When the Carthaginian army crossed the Alps into Italy, taking the fight to the Romans on their own turf, it would become one of the ancient world’s most famous military achievements. Hannibal’s use of armoured elephants as shock troops to send the well-disciplined Roman forces into disarray should have been a masterstroke, but the charismatic general forgot one important thing.
Heated leather seats.
Happily, here we are twenty-two centuries later and Mercedes has got everything nicely sorted out. Care for a pachyderm-sized machine capable of crossing a snow-capped mountain without freezing its trunk off? That’ll be the Geländewagen then.
The G-wagen is, it has to be said, a slightly embarrassing vehicle to drive at first. The elephant analogy works here too – any normal person would buy a dog or a cat, but if you’re keeping an unnecessarily huge heffalump at home as a pet, then you’re making a statement through conspicuous consumption. “Look at me!” says the G-wagen, “I can not only afford to buy one of these things, I can afford to keep it fuelled!”
The AMG versions are particularly grotesque, especially the G 65 with its twin-turbocharged V12. How much? Somewhere north of a quarter-million dollars. Yeesh.
And that, my friends, is completely ridiculous. It’s an erosion of the go-anywhere ideals that created the G-wagen in the first place. I can see why Mercedes-Benz does it, of course: if loons are willing to throw fat stacks of money at you, you don’t build a wall, you run and fetch your biggest butterfly net. M-B doesn’t even bother putting up a proper online configurator for the G; this thing sells itself.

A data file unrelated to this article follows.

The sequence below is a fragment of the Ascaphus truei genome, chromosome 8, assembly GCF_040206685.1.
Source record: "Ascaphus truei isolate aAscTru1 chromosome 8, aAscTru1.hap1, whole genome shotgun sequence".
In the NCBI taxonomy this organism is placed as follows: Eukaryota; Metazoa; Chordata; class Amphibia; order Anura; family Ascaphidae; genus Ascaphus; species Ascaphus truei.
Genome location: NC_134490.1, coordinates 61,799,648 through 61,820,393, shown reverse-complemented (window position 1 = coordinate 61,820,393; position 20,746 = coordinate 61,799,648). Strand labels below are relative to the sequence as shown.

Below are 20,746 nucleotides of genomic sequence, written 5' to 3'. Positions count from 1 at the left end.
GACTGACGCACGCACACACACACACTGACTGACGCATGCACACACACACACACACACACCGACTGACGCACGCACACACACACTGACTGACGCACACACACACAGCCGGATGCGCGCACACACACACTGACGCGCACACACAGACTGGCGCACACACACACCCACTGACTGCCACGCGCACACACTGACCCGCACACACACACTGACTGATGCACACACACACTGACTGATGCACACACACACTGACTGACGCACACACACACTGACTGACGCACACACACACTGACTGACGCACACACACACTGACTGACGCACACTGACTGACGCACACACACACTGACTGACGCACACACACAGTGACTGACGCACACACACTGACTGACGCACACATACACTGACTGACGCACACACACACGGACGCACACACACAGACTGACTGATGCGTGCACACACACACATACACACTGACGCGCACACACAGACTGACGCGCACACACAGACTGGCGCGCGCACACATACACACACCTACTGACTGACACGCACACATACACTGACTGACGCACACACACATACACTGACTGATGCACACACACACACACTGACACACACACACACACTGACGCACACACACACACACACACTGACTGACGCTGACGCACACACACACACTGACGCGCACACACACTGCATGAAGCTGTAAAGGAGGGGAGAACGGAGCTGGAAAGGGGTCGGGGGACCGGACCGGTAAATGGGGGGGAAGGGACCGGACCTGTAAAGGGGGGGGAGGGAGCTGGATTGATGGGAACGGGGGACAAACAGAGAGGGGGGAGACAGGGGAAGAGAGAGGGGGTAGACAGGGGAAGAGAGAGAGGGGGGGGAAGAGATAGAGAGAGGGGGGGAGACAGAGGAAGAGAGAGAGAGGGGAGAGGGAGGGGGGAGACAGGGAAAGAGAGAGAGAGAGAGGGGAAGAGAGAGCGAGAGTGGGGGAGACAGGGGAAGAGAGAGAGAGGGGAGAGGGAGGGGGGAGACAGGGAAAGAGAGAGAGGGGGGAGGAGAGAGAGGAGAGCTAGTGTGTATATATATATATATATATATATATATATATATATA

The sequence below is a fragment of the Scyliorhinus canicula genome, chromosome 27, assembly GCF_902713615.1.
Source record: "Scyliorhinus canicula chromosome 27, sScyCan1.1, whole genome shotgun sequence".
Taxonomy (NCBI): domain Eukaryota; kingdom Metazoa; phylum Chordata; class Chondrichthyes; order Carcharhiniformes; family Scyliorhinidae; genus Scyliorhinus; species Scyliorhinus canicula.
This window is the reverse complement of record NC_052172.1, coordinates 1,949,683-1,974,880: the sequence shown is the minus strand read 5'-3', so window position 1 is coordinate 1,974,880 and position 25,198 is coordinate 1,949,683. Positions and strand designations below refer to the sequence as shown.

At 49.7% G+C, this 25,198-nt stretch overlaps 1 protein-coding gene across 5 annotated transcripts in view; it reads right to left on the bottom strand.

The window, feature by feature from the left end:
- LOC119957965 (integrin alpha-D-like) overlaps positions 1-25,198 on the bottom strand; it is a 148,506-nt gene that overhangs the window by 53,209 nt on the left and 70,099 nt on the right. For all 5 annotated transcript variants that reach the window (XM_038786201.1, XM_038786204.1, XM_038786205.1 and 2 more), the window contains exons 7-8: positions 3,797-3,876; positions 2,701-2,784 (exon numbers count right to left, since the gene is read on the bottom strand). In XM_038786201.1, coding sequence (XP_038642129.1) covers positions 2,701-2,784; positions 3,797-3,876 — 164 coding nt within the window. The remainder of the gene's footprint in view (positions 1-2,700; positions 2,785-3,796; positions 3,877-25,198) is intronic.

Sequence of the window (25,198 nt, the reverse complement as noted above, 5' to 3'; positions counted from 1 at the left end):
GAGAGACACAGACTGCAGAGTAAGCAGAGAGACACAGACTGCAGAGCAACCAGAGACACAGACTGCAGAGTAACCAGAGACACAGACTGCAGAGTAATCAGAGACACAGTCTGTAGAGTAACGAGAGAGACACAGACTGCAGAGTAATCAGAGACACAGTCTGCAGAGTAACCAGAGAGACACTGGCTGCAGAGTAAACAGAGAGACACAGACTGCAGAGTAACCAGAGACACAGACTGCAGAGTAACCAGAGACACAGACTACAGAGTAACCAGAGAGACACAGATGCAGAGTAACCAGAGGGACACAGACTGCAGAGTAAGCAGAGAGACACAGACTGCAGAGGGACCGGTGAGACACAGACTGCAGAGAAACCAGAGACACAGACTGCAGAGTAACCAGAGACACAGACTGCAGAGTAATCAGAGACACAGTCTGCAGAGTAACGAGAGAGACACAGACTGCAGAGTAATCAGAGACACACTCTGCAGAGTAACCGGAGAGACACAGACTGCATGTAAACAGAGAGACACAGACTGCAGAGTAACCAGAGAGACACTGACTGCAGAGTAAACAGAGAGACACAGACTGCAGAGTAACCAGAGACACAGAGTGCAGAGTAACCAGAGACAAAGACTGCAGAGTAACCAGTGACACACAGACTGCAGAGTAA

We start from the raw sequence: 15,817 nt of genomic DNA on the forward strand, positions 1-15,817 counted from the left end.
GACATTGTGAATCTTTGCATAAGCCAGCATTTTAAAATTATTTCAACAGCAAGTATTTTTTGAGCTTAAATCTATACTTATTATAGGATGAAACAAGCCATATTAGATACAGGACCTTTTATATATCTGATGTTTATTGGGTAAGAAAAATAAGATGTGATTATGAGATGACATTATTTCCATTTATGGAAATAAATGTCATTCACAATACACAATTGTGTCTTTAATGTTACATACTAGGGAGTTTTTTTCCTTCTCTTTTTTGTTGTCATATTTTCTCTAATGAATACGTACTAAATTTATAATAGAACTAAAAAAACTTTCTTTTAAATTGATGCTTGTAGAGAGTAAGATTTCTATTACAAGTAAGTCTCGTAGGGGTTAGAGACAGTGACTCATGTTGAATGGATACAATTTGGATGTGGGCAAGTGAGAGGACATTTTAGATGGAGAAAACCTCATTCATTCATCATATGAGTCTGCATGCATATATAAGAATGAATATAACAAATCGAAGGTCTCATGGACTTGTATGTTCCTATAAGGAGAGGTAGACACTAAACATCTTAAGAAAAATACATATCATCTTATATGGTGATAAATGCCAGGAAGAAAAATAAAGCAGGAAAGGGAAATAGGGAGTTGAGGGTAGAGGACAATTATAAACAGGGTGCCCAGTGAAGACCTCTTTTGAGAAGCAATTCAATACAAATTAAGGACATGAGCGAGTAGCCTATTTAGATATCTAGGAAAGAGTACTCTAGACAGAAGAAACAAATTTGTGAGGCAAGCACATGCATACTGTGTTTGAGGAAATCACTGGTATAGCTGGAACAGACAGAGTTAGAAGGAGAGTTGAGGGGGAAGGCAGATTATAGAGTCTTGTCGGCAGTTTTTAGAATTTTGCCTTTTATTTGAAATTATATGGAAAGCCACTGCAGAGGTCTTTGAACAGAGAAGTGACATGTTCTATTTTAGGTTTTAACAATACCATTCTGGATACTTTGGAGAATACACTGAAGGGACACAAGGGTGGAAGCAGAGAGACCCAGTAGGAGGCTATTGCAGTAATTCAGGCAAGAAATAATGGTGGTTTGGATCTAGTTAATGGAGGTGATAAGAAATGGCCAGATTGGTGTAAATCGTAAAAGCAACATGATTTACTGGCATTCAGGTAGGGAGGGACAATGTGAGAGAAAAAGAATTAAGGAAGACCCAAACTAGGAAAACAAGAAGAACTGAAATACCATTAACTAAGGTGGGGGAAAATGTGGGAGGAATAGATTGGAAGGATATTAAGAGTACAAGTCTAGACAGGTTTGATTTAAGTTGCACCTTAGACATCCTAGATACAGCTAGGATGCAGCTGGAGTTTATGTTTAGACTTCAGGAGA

So, rumbling around in a thirty-seven-year-old garden shed with an MSRP starting at $127,200 requires a bit of a mental readjustment. If ostentation isn’t your thing, then buy something less showy, like a Ford Raptor or a decommissioned main-line battle tank. However, if you like your vehicles big, boxy and Ge-landular, then here’s the first rung on the ladder towards your eventual membership in some kind of European crime syndicate.
Mercedes updates the G-wagen with extreme care, making sure not to gloss over the beast’s quasi-military feel with too much luxury content. Thus, we’ve got light LED stripping out front and a few very mild tweaks to the exterior shapes, as well as light improvements to the interior. The infotainment screen looks modern; the grab bar in front of the passenger does not.
On the one hand, there’s something likeable about just how goofy this thing is. The huge doors clack open like the hatch on a Panzer; the rear door is absurdly heavy to move with that tire bolted onto it. All the seats require a bit of climb to get into, and the rear seats are reasonably cramped.
Form and function: The (Real) History of the Mercedes Geländewagen
The front windscreen is nearly completely vertical, and visibility is pretty good for all passengers. The view out the back isn’t so good, what with that giant rear tire, but at least you get a backup camera. However, the glare from the stainless steel casing of the tire surround washed out the camera a bit. I had to just hope people would hear the rumbling of the mountain and move out of the way.